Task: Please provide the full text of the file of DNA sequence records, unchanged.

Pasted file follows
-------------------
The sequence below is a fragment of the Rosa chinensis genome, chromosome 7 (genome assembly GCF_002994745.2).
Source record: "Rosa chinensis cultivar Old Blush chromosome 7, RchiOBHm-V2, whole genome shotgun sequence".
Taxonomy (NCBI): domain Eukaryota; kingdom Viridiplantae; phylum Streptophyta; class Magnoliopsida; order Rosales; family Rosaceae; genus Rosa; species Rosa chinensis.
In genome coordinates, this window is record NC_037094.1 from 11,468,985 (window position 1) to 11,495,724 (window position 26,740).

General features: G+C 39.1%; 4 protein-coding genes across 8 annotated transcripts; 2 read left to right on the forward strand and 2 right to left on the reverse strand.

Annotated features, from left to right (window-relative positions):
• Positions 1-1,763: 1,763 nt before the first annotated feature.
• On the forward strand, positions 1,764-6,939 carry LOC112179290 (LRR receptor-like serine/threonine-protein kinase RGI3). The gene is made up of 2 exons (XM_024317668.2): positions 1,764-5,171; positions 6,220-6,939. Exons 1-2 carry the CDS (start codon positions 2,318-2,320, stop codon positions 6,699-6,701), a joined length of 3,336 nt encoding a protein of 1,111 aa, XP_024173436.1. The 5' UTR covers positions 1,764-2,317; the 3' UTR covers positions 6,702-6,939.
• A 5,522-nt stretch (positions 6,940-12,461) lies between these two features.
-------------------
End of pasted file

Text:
The sequence below is a fragment of the Rosa chinensis genome, chromosome 7 (genome assembly GCF_002994745.2).
Source record: "Rosa chinensis cultivar Old Blush chromosome 7, RchiOBHm-V2, whole genome shotgun sequence".
Taxonomy (NCBI): domain Eukaryota; kingdom Viridiplantae; phylum Streptophyta; class Magnoliopsida; order Rosales; family Rosaceae; genus Rosa; species Rosa chinensis.
In genome coordinates, this window is record NC_037094.1 from 11,468,985 (window position 1) to 11,495,724 (window position 26,740).

General features: G+C 39.1%; 4 protein-coding genes across 8 annotated transcripts; 2 read left to right on the forward strand and 2 right to left on the reverse strand.

Annotated features, from left to right (window-relative positions):
• Positions 1-1,763: 1,763 nt before the first annotated feature.
• On the forward strand, positions 1,764-6,939 carry LOC112179290 (LRR receptor-like serine/threonine-protein kinase RGI3). The gene is made up of 2 exons (XM_024317668.2): positions 1,764-5,171; positions 6,220-6,939. Exons 1-2 carry the CDS (start codon positions 2,318-2,320, stop codon positions 6,699-6,701), a joined length of 3,336 nt encoding a protein of 1,111 aa, XP_024173436.1. The 5' UTR covers positions 1,764-2,317; the 3' UTR covers positions 6,702-6,939.
• A 5,522-nt stretch (positions 6,940-12,461) lies between these two features.